# Distributivity

(Redirected from Distributive law)

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In algebra, **distributivity** is a property of two binary operations which generalises the relationship between addition and multiplication in elementary algebra known as "multiplying out". For these elementary operations it is also known as the **distributive law**, expressed as

Formally, let and be binary operations on a set *X*. We say that **left distributes over** , or is **left distributive**, if

and **right distributes over** , or is **right distributive**, if

The laws are of course equivalent if the operation is commutative.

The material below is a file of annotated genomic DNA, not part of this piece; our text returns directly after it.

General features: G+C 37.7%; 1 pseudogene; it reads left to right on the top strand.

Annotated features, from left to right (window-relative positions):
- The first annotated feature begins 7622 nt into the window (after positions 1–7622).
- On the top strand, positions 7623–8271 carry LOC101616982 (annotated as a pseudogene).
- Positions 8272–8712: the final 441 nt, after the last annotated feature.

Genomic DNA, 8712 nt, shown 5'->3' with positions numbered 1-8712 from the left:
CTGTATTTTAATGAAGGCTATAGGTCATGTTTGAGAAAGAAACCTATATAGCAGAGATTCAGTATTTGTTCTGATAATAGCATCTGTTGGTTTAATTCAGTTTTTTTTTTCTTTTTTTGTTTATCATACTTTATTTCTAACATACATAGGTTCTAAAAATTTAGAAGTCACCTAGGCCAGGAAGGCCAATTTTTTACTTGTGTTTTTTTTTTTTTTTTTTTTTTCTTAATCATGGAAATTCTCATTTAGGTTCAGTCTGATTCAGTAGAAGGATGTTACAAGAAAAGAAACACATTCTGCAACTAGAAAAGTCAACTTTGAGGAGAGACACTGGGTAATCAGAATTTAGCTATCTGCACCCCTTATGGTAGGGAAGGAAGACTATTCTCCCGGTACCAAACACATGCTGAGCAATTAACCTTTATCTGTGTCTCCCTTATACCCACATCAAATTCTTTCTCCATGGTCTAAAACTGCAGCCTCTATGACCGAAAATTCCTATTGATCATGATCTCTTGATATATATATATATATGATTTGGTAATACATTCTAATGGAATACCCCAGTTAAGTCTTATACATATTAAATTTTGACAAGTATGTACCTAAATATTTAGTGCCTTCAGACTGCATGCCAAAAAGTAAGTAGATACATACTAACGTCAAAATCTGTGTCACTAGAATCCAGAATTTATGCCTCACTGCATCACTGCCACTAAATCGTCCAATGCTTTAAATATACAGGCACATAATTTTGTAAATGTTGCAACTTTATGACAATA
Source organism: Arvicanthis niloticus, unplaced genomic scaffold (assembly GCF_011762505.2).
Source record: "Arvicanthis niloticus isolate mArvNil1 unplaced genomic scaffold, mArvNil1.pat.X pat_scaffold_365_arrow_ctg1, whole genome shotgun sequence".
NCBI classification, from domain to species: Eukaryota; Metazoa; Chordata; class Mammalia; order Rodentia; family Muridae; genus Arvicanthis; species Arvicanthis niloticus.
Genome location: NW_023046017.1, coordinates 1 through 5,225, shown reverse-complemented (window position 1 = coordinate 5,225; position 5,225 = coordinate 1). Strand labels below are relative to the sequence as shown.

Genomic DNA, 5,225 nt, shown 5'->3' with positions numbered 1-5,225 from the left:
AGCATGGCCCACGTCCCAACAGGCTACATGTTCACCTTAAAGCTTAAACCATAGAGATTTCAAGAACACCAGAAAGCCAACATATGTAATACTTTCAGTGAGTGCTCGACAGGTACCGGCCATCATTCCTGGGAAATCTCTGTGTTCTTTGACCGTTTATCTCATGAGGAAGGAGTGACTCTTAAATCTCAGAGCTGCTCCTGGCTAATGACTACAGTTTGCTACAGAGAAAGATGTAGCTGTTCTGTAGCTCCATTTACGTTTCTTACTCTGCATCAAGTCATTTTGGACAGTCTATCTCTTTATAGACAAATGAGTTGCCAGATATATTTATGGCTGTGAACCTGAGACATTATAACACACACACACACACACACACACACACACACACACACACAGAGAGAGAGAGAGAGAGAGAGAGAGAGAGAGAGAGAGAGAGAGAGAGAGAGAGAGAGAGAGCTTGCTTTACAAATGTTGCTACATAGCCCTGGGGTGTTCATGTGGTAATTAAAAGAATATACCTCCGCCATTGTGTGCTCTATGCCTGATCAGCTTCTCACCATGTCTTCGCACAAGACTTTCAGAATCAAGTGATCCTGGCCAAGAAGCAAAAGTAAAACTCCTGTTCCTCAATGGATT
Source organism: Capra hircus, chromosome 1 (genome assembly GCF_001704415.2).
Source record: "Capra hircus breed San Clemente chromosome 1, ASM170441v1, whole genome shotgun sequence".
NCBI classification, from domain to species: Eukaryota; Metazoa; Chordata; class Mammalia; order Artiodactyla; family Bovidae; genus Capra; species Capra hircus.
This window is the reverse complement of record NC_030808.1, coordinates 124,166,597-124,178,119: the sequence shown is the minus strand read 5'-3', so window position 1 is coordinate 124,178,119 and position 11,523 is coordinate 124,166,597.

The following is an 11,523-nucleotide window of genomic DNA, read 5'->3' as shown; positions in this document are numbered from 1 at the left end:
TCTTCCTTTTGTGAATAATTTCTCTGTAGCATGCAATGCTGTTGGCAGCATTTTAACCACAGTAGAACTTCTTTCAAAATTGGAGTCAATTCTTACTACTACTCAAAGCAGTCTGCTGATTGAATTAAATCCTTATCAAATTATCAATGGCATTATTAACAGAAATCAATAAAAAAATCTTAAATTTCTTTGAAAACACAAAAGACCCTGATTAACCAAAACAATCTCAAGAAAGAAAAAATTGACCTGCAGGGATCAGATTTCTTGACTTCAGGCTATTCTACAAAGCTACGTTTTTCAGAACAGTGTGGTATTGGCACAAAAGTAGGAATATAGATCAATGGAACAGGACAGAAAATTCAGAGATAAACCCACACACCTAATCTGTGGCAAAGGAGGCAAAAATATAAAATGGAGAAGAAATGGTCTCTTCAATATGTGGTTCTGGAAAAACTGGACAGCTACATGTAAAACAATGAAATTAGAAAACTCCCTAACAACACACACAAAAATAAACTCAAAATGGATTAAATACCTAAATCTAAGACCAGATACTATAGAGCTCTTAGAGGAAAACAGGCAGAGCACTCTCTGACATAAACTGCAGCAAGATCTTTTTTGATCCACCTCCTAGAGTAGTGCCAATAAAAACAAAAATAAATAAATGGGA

## Examples

- In a ring, the multiplication distributes over the addition.
- In a vector space, multiplication by scalars distributes over addition of vectors.
- There are three closely connected examples where each of two operations distributes over the other:
- In set theory, intersection distributes over union and union distributes over intersection;
- In propositional logic, conjunction (logical and) distributes over disjunction (logical or) and disjunction distributes over conjunction;
- In a distributive lattice, join distributes over meet and meet distributes over join.